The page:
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I have an abstract Java class that has a hashcode field that should be initialized by the concrete subclasses. I was thinking of making the initialization method abstract, i.e.,

abstract class A {
  protected int hashcode;
  // hashcode should be initialized in constructor
  protected A () { hashcode = setHashcode(); }
  abstract int setHashcode() {} // implemented by subclasses

But unfortunately different subclasses need to take in different number of arguments for setHashcode, e.g., class B might compute hashcode using two of its fields and class C might need three, but since the call to super has to be the first line in B's constructor this scheme won't work. So I am wondering if there is a different way / design pattern to solve this problem?

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As a note on style: it is awkward to have a method named setSomething() which does not set any value but instead returns the calculated value. calculateHashcode or determineHashcode might do better job expressing the intent of the method. –  Jake Greene Apr 10 '12 at 3:35
You might find the information in this question, and this question useful. –  Kevin K Apr 10 '12 at 3:37

4 Answers 4

but since the call to super has to be the first line in B's constructor this scheme won't work

Why wouldn't it work? If you put calculations of the hash code in a static function of a subclass, you would be able to pass pre-made hash code to the constructor of your superclass.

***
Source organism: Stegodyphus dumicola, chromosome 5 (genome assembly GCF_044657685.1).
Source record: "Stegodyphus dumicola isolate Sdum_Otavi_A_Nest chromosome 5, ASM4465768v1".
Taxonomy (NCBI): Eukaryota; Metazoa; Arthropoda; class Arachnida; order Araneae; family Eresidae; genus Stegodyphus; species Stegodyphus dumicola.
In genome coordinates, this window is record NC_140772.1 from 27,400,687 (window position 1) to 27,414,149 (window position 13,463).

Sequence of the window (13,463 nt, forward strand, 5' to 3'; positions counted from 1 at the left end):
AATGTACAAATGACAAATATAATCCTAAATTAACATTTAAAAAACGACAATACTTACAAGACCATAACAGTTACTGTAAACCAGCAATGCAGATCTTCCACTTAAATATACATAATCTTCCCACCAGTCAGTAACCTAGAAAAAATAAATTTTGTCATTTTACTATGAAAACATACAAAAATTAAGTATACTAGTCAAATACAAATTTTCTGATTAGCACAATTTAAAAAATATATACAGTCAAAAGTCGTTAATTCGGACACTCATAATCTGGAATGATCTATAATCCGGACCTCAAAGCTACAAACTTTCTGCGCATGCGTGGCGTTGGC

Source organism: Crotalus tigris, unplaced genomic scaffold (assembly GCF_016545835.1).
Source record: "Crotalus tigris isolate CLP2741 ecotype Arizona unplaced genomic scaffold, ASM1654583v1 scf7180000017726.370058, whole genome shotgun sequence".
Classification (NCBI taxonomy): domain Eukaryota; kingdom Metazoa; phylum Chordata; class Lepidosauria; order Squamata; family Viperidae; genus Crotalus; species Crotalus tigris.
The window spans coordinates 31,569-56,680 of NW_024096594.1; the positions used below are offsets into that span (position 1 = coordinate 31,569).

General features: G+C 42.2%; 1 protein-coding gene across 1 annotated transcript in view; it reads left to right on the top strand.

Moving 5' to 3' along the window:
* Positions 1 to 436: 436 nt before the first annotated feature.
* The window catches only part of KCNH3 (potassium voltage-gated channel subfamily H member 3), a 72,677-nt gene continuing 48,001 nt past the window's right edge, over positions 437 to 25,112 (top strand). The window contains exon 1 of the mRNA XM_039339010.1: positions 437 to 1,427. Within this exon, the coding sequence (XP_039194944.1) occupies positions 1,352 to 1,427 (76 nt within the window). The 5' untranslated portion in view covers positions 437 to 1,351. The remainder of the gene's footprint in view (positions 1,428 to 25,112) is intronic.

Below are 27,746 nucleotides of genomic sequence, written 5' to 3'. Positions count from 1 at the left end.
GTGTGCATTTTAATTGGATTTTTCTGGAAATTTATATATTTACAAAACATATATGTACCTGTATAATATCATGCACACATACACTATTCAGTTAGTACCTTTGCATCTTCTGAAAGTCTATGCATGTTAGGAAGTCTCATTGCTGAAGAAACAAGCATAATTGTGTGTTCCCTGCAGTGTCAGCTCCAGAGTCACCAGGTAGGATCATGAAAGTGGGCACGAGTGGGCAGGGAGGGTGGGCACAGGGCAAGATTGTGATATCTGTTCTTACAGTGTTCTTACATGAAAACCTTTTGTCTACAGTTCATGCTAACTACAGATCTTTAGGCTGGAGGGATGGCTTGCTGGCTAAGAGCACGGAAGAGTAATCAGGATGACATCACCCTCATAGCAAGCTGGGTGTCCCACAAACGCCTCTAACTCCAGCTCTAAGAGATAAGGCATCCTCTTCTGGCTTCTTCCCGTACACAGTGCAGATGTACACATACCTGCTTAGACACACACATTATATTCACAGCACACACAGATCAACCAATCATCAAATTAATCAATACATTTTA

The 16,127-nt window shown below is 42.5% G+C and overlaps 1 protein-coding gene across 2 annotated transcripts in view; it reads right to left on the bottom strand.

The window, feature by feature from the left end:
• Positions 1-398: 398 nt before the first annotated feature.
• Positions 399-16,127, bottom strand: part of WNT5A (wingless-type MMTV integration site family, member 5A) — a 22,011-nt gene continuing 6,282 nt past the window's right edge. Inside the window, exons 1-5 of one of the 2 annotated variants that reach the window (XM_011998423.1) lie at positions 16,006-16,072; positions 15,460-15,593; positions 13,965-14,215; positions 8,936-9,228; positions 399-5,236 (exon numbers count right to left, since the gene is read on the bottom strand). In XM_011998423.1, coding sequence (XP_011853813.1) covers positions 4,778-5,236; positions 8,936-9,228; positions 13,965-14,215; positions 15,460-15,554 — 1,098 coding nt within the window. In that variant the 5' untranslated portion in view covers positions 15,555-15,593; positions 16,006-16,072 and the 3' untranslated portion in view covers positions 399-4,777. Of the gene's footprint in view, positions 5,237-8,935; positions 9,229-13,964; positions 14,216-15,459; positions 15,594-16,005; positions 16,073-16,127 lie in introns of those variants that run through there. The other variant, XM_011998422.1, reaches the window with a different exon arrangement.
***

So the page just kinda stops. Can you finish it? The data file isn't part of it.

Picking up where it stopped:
class BaseClass {
    private int hashCode;
    protected BaseClass(int hashCode) {this.hashCode = hashCode;}
class DerivedClass : BaseClass {
    private static int calcHash(String str) {
        return str.hashCode();
    public DerivedClass(String s) {
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You don't really need to store the value in the superclass, just declare an abstract getHashCode that subclasses will override.

public abstract class Base {
  protected abstract int getHashCode();

This is better because the "intent" of the method is preserved, regardless of its storage requirements.

Incidentally, hashCode is already defined in Object, and can be overridden by subclasses. If your concept of hash code is different than what Object provides, maybe you should rename it.

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It sounds like an interface might be appropriate for the initialization so any subclasses you create can just overload the interface implementation.

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abstract int setHashcode(); 


abstract int getHashcode(Object...objects); 

And the subclass needs to inspect the count and type of objects passed.

Then you make calls like:

  hashcode = getHashcode(); 
  hashcode = getHashcode(o1); 
  hashcode = getHashcode(o1,o2); 
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